Neuronal targets for reducing mutant huntingtin expression to ameliorate disease in a mouse model of Huntington's disease


Huntington's disease (HD) is a fatal dominantly inherited neurodegenerative disorder caused by a CAG repeat expansion leading to an elongated polyglutamine stretch in huntingtin1. Mutant huntingtin (mHTT) is ubiquitously expressed in all cells but elicits selective cortical and striatal neurodegeneration in HD2. The mechanistic basis for such selective neuronal vulnerability remains unclear. A necessary step toward resolving this enigma is to define the cell types in which mHTT expression is causally linked to the disease pathogenesis. Using a conditional transgenic mouse model of HD, in which the mice express full-length human mHTT from a bacterial artificial chromosome transgene (BACHD)3, we genetically reduced mHTT expression in neuronal populations in the striatum, cortex or both. We show that reduction of cortical mHTT expression in BACHD mice partially improves motor and psychiatric-like behavioral deficits but does not improve neurodegeneration, whereas reduction of mHTT expression in both neuronal populations consistently ameliorates all behavioral deficits and selective brain atrophy in this HD model. Furthermore, whereas reduction of mHTT expression in cortical or striatal neurons partially ameliorates corticostriatal synaptic deficits, further restoration of striatal synaptic function can be achieved by reduction of mHTT expression in both neuronal cell types. Our study demonstrates distinct but interacting roles of cortical and striatal mHTT in HD pathogenesis and suggests that optimal HD therapeutics may require targeting mHTT in both cortical and striatal neurons.

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Figure 1: Genetic reduction of human fl-mHTT expression in neuronal populations in the cortex, striatum or both in BACHD mice.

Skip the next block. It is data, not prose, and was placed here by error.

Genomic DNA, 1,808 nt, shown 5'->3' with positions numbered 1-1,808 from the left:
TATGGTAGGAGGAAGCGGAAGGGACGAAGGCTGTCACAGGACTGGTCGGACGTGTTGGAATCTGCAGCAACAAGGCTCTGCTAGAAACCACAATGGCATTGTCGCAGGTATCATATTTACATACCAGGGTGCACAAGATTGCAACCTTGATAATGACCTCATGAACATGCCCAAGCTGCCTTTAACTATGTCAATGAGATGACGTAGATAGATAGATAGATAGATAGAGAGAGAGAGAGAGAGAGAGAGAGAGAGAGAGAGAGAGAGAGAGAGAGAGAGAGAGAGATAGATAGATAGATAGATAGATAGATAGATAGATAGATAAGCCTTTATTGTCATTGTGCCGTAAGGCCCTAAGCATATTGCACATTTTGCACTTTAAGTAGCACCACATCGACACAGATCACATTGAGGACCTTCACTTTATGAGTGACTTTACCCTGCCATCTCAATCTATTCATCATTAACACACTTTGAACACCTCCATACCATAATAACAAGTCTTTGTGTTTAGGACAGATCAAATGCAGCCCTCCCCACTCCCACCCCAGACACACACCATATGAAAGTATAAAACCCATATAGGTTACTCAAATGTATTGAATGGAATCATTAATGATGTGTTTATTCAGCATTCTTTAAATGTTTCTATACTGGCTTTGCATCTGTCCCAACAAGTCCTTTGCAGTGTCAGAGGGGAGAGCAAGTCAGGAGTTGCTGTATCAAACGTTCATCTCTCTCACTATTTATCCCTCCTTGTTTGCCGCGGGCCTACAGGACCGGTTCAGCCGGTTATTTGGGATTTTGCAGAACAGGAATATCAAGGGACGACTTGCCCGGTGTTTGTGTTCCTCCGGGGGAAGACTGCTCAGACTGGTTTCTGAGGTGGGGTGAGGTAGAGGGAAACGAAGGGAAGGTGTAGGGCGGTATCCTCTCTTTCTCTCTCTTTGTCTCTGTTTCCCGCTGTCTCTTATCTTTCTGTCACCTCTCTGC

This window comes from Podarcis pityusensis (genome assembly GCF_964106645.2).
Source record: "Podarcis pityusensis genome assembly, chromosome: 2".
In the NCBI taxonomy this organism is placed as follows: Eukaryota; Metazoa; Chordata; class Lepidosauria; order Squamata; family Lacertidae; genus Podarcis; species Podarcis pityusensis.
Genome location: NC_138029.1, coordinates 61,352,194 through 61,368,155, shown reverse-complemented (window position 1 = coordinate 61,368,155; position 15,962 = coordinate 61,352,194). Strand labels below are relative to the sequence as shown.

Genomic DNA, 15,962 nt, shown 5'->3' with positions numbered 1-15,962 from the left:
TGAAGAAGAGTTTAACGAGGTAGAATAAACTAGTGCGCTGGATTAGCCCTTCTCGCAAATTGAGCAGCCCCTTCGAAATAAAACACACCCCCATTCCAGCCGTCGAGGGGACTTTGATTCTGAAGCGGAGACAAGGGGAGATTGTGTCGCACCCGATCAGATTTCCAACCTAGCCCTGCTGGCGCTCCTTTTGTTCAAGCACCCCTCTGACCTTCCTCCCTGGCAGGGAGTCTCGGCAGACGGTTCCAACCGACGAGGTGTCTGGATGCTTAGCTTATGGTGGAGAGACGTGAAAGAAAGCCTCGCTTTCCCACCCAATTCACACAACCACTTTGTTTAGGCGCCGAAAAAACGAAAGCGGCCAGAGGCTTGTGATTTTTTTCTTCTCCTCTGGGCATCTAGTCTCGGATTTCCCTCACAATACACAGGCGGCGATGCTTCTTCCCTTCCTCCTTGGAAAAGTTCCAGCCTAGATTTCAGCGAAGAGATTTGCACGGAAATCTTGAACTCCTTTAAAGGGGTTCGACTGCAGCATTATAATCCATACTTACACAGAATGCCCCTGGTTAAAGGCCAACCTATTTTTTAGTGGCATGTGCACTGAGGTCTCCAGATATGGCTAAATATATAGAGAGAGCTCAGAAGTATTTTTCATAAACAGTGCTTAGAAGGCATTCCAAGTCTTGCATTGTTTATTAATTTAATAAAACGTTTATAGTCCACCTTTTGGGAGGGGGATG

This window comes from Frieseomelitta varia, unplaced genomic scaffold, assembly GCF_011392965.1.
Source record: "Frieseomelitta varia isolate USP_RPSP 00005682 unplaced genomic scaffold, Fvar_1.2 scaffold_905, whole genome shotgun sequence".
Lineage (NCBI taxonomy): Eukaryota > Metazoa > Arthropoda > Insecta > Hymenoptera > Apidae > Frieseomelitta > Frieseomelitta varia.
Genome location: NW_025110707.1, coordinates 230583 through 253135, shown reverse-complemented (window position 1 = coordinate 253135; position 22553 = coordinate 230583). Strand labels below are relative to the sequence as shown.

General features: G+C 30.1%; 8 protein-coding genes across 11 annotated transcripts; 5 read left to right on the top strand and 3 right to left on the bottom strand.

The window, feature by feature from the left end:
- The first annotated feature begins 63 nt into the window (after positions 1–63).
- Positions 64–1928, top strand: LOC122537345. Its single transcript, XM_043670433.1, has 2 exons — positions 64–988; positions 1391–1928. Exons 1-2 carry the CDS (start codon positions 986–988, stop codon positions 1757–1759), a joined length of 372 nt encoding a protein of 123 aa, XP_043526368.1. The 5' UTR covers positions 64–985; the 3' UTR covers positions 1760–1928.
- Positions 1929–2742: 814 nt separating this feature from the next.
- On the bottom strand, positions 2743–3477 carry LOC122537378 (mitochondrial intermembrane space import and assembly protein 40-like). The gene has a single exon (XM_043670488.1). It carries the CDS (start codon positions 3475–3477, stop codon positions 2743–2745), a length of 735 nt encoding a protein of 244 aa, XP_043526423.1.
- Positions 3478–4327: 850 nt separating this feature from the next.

Figure 2: Differential amelioration of behavioral deficits and selective neurodegenerative pathology in BACHD mice with genetic reduction of mHTT expression in cortical or striatal neurons.
Figure 3: Differential improvement of the levels of striatal presynaptic and postsynaptic marker proteins, as well as NMDA receptor–mediated synaptic currents in BE, BR and BER mice.


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X.W.Y. is supported by the US National Institutes of Health (NIH) NINDS grants R01 NS049501 and R01 NS074312, the Hereditary Disease Foundation, CHDI Foundation, Inc., Neuroscience of Brain Disorders Award from The McKnight Foundation and the David Weil Fund to the Semel Institute at University of California, Los Angeles (UCLA). X.W.Y. also receives support as the Carol Moss Spivak Scholar chair in Neuroscience from UCLA Brain Research Institute. M.S.L. is supported by NIH NINDS grant R01 NS41574. M.S.L. and C.C. are also supported by NIH grant P30 HD004612.

Author information

X.W.Y. provided the conceptual framework for the study, X.W.Y., N.W. and M.G. designed the experiments and discussed the results and X.W.Y. and N.W. wrote the manuscript. N.W. performed experiments shown in Figures 1b–f, 2a–g and 3a–d, Table 1, Supplementary Table 1 and Supplementary Figures 1–5. M.G. performed the experiment shown in Figure 1e, and many of the original behavioral and neuropathological studies evaluating the phenotypes of BE mice. X.-H.L. contributed to Figure 2h,i. E.G. and D.S. contributed to Figure 1e. X.G. and J.P.C. contributed to the generation of Emx1-Cre; Rgs9-Cre mice. C.C., S.M.H. and M.S.L. performed experiments shown in Figure 3e,f and Supplementary Figure 6 . H.D. helped in neuroanatomical and image analyses. Y.L. provided Rgs9-Cre mice and consulted on the use of the mice.

Correspondence to X William Yang.

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Wang, N., Gray, M., Lu, X. et al. Neuronal targets for reducing mutant huntingtin expression to ameliorate disease in a mouse model of Huntington's disease. Nat Med 20, 536–541 (2014) doi:10.1038/nm.3514

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